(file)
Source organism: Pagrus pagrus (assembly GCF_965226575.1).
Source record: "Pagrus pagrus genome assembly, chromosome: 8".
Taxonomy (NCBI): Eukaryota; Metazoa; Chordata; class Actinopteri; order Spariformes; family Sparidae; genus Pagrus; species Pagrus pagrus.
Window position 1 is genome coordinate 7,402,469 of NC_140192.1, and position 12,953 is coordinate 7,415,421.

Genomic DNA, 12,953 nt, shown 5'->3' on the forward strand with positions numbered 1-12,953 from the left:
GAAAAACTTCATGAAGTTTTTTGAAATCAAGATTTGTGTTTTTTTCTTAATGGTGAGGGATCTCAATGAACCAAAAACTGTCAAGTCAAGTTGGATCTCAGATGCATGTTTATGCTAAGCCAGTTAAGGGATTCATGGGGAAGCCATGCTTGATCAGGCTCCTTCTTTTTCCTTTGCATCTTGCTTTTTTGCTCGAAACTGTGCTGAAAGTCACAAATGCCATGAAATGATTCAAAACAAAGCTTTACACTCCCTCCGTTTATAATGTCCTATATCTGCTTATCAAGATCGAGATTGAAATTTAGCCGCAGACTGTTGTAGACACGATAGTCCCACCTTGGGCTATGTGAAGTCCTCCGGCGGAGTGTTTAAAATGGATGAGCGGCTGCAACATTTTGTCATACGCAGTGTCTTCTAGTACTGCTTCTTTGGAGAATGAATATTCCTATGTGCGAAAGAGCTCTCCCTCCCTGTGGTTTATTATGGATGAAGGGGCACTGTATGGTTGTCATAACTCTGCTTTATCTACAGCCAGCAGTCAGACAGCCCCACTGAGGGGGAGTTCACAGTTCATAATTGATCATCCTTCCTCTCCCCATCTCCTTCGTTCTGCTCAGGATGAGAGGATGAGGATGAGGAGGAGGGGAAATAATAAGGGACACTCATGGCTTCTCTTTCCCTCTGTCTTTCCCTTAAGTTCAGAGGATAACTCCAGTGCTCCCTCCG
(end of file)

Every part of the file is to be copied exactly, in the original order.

Source organism: Pagrus pagrus (assembly GCF_965226575.1).
Source record: "Pagrus pagrus genome assembly, chromosome: 8".
Taxonomy (NCBI): Eukaryota; Metazoa; Chordata; class Actinopteri; order Spariformes; family Sparidae; genus Pagrus; species Pagrus pagrus.
Window position 1 is genome coordinate 7,402,469 of NC_140192.1, and position 12,953 is coordinate 7,415,421.

Genomic DNA, 12,953 nt, shown 5'->3' on the forward strand with positions numbered 1-12,953 from the left:
GAAAAACTTCATGAAGTTTTTTGAAATCAAGATTTGTGTTTTTTTCTTAATGGTGAGGGATCTCAATGAACCAAAAACTGTCAAGTCAAGTTGGATCTCAGATGCATGTTTATGCTAAGCCAGTTAAGGGATTCATGGGGAAGCCATGCTTGATCAGGCTCCTTCTTTTTCCTTTGCATCTTGCTTTTTTGCTCGAAACTGTGCTGAAAGTCACAAATGCCATGAAATGATTCAAAACAAAGCTTTACACTCCCTCCGTTTATAATGTCCTATATCTGCTTATCAAGATCGAGATTGAAATTTAGCCGCAGACTGTTGTAGACACGATAGTCCCACCTTGGGCTATGTGAAGTCCTCCGGCGGAGTGTTTAAAATGGATGAGCGGCTGCAACATTTTGTCATACGCAGTGTCTTCTAGTACTGCTTCTTTGGAGAATGAATATTCCTATGTGCGAAAGAGCTCTCCCTCCCTGTGGTTTATTATGGATGAAGGGGCACTGTATGGTTGTCATAACTCTGCTTTATCTACAGCCAGCAGTCAGACAGCCCCACTGAGGGGGAGTTCACAGTTCATAATTGATCATCCTTCCTCTCCCCATCTCCTTCGTTCTGCTCAGGATGAGAGGATGAGGATGAGGAGGAGGGGAAATAATAAGGGACACTCATGGCTTCTCTTTCCCTCTGTCTTTCCCTTAAGTTCAGAGGATAACTCCAGTGCTCCCTCCG